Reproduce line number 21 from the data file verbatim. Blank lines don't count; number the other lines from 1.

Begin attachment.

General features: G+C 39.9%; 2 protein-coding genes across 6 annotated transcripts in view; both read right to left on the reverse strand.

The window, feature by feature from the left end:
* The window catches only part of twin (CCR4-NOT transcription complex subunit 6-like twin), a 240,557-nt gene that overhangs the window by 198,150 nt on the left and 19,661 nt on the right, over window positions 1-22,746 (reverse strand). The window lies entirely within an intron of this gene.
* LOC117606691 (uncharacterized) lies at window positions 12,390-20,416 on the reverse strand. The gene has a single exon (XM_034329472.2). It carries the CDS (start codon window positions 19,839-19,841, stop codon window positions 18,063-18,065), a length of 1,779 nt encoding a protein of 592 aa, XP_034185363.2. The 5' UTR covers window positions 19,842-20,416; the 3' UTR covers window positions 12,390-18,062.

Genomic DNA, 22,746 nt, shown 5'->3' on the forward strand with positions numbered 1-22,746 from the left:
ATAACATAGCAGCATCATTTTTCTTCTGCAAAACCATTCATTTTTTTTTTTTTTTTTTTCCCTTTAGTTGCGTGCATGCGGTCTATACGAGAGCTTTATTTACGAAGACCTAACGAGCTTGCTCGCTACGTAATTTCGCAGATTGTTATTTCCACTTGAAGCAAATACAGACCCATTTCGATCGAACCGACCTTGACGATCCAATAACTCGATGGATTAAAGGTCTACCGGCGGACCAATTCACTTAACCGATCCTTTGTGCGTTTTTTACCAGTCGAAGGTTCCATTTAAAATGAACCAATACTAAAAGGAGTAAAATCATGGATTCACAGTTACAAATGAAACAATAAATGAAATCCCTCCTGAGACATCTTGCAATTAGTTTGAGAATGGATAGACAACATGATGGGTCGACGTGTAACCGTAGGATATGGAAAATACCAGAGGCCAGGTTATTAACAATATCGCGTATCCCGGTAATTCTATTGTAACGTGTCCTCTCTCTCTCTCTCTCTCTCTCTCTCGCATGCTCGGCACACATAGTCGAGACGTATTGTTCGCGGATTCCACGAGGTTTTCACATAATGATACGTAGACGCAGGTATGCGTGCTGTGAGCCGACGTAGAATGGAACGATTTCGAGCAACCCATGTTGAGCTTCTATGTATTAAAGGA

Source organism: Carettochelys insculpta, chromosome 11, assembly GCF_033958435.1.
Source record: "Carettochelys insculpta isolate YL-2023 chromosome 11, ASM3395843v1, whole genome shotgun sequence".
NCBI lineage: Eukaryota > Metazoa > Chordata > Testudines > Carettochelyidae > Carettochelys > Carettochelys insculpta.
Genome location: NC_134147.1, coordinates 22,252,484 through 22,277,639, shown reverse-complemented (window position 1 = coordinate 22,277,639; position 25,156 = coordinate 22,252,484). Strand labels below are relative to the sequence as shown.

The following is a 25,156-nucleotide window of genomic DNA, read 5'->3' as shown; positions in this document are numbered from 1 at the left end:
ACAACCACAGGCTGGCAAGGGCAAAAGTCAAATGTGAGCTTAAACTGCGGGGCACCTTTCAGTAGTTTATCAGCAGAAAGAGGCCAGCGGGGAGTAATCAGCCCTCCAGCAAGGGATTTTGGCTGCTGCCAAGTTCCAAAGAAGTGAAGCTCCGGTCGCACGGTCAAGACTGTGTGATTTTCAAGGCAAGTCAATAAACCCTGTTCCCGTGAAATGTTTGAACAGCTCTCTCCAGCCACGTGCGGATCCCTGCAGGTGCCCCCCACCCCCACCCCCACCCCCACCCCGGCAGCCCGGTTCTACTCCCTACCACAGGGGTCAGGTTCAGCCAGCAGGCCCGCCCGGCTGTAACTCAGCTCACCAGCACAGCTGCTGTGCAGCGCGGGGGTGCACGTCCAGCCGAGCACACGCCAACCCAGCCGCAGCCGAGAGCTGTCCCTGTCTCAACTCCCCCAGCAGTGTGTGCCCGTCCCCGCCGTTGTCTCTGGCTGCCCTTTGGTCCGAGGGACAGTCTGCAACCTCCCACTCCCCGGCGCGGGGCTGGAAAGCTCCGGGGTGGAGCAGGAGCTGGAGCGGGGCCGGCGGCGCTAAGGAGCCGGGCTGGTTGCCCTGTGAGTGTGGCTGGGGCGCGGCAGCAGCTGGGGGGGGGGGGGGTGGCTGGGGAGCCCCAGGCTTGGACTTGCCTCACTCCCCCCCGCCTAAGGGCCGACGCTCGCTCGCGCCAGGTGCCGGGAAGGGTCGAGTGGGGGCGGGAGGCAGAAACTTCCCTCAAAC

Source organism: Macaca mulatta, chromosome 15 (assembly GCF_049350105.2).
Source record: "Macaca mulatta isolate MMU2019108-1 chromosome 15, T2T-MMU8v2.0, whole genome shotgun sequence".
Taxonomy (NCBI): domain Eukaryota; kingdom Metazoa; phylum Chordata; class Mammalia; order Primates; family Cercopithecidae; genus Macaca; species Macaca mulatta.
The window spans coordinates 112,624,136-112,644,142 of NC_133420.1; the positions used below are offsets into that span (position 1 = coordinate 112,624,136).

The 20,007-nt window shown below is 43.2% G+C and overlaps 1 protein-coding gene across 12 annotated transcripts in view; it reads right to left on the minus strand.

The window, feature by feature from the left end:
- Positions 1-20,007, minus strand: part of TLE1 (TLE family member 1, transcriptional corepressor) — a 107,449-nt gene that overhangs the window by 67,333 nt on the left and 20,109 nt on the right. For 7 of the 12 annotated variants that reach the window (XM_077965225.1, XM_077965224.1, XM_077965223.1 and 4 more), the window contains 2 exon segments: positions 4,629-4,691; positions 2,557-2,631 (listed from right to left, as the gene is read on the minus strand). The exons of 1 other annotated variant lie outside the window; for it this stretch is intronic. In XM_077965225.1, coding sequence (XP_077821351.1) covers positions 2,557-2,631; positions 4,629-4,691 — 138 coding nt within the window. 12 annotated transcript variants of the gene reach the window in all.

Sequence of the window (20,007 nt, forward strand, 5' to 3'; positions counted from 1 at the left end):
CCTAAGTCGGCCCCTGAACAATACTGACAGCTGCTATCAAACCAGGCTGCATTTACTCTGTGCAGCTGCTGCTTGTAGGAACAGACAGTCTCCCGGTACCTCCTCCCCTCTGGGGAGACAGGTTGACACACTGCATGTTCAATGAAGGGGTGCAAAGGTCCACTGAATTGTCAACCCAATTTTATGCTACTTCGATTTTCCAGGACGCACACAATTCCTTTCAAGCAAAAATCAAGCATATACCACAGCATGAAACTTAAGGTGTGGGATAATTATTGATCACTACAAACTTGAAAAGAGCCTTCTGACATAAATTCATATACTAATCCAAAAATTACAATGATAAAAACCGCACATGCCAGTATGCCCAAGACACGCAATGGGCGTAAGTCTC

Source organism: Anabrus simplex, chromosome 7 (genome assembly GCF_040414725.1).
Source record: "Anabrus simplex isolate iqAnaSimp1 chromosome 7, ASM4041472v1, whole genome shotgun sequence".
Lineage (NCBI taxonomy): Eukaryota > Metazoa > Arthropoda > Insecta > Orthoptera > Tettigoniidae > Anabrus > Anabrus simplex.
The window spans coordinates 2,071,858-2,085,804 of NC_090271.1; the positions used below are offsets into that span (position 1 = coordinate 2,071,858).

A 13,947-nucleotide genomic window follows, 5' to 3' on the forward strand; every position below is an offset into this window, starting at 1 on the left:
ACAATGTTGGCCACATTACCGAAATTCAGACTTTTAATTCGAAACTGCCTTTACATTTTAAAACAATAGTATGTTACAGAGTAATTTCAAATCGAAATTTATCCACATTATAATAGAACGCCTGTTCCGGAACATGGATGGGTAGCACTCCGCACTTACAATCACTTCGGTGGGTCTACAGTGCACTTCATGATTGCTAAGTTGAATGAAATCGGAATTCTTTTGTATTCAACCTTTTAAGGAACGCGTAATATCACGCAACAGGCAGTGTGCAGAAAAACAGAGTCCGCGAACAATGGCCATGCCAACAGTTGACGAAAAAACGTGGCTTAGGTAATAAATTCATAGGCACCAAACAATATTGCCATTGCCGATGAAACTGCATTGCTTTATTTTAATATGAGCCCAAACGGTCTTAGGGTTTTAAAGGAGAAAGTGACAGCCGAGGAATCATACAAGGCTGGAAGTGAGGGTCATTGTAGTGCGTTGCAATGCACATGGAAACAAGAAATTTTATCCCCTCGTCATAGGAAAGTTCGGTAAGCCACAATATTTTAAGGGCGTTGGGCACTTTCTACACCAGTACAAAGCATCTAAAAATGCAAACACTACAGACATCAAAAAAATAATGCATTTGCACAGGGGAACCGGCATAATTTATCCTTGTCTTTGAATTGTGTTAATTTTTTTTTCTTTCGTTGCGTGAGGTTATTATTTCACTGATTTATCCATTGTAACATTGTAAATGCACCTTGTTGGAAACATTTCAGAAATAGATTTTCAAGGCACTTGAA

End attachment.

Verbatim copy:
CCTAAGTCGGCCCCTGAACAATACTGACAGCTGCTATCAAACCAGGCTGCATTTACTCTGTGCAGCTGCTGCTTGTAGGAACAGACAGTCTCCCGGTACCTCCTCCCCTCTGGGGAGACAGGTTGACACACTGCATGTTCAATGAAGGGGTGCAAAGGTCCACTGAATTGTCAACCCAATTTTATGCTACTTCGATTTTCCAGGACGCACACAATTCCTTTCAAGCAAAAATCAAGCATATACCACAGCATGAAACTTAAGGTGTGGGATAATTATTGATCACTACAAACTTGAAAAGAGCCTTCTGACATAAATTCATATACTAATCCAAAAATTACAATGATAAAAACCGCACATGCCAGTATGCCCAAGACACGCAATGGGCGTAAGTCTC